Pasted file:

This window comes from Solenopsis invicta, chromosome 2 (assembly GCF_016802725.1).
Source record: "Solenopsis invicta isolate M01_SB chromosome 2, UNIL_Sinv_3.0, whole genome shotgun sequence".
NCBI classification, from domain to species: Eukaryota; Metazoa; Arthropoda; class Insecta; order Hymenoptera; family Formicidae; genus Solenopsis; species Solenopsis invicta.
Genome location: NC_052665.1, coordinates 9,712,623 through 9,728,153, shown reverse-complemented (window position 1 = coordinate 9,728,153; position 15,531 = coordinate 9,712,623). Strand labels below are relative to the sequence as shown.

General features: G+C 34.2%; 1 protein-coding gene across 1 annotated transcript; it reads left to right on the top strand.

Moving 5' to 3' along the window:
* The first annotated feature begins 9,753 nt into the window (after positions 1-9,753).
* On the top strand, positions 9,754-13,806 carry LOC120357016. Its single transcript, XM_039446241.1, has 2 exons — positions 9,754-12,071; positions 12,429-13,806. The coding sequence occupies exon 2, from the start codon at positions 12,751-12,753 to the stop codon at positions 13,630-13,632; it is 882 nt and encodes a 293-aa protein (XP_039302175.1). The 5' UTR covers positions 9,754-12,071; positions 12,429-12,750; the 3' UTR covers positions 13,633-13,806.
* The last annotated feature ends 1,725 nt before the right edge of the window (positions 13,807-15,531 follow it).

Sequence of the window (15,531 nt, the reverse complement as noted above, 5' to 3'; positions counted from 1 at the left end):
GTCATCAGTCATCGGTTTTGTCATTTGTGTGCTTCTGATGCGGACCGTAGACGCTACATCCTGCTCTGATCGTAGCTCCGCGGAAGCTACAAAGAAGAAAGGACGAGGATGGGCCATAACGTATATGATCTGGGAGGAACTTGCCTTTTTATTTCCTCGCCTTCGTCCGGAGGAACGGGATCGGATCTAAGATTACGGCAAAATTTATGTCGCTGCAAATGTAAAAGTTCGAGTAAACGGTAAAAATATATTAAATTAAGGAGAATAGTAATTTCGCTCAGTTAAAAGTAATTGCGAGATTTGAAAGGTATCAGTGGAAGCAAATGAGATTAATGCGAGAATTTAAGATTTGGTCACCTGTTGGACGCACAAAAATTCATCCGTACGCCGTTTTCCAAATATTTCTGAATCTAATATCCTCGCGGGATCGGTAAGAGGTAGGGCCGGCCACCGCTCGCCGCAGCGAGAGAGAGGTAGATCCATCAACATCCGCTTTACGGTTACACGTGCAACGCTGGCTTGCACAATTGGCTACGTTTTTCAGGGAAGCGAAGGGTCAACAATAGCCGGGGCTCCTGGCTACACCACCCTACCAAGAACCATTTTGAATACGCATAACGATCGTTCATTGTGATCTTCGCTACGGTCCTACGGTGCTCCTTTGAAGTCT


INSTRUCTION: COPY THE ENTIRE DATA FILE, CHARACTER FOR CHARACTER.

This window comes from Solenopsis invicta, chromosome 2 (assembly GCF_016802725.1).
Source record: "Solenopsis invicta isolate M01_SB chromosome 2, UNIL_Sinv_3.0, whole genome shotgun sequence".
NCBI classification, from domain to species: Eukaryota; Metazoa; Arthropoda; class Insecta; order Hymenoptera; family Formicidae; genus Solenopsis; species Solenopsis invicta.
Genome location: NC_052665.1, coordinates 9,712,623 through 9,728,153, shown reverse-complemented (window position 1 = coordinate 9,728,153; position 15,531 = coordinate 9,712,623). Strand labels below are relative to the sequence as shown.

General features: G+C 34.2%; 1 protein-coding gene across 1 annotated transcript; it reads left to right on the top strand.

Moving 5' to 3' along the window:
* The first annotated feature begins 9,753 nt into the window (after positions 1-9,753).
* On the top strand, positions 9,754-13,806 carry LOC120357016. Its single transcript, XM_039446241.1, has 2 exons — positions 9,754-12,071; positions 12,429-13,806. The coding sequence occupies exon 2, from the start codon at positions 12,751-12,753 to the stop codon at positions 13,630-13,632; it is 882 nt and encodes a 293-aa protein (XP_039302175.1). The 5' UTR covers positions 9,754-12,071; positions 12,429-12,750; the 3' UTR covers positions 13,633-13,806.
* The last annotated feature ends 1,725 nt before the right edge of the window (positions 13,807-15,531 follow it).

Sequence of the window (15,531 nt, the reverse complement as noted above, 5' to 3'; positions counted from 1 at the left end):
GTCATCAGTCATCGGTTTTGTCATTTGTGTGCTTCTGATGCGGACCGTAGACGCTACATCCTGCTCTGATCGTAGCTCCGCGGAAGCTACAAAGAAGAAAGGACGAGGATGGGCCATAACGTATATGATCTGGGAGGAACTTGCCTTTTTATTTCCTCGCCTTCGTCCGGAGGAACGGGATCGGATCTAAGATTACGGCAAAATTTATGTCGCTGCAAATGTAAAAGTTCGAGTAAACGGTAAAAATATATTAAATTAAGGAGAATAGTAATTTCGCTCAGTTAAAAGTAATTGCGAGATTTGAAAGGTATCAGTGGAAGCAAATGAGATTAATGCGAGAATTTAAGATTTGGTCACCTGTTGGACGCACAAAAATTCATCCGTACGCCGTTTTCCAAATATTTCTGAATCTAATATCCTCGCGGGATCGGTAAGAGGTAGGGCCGGCCACCGCTCGCCGCAGCGAGAGAGAGGTAGATCCATCAACATCCGCTTTACGGTTACACGTGCAACGCTGGCTTGCACAATTGGCTACGTTTTTCAGGGAAGCGAAGGGTCAACAATAGCCGGGGCTCCTGGCTACACCACCCTACCAAGAACCATTTTGAATACGCATAACGATCGTTCATTGTGATCTTCGCTACGGTCCTACGGTGCTCCTTTGAAGTCT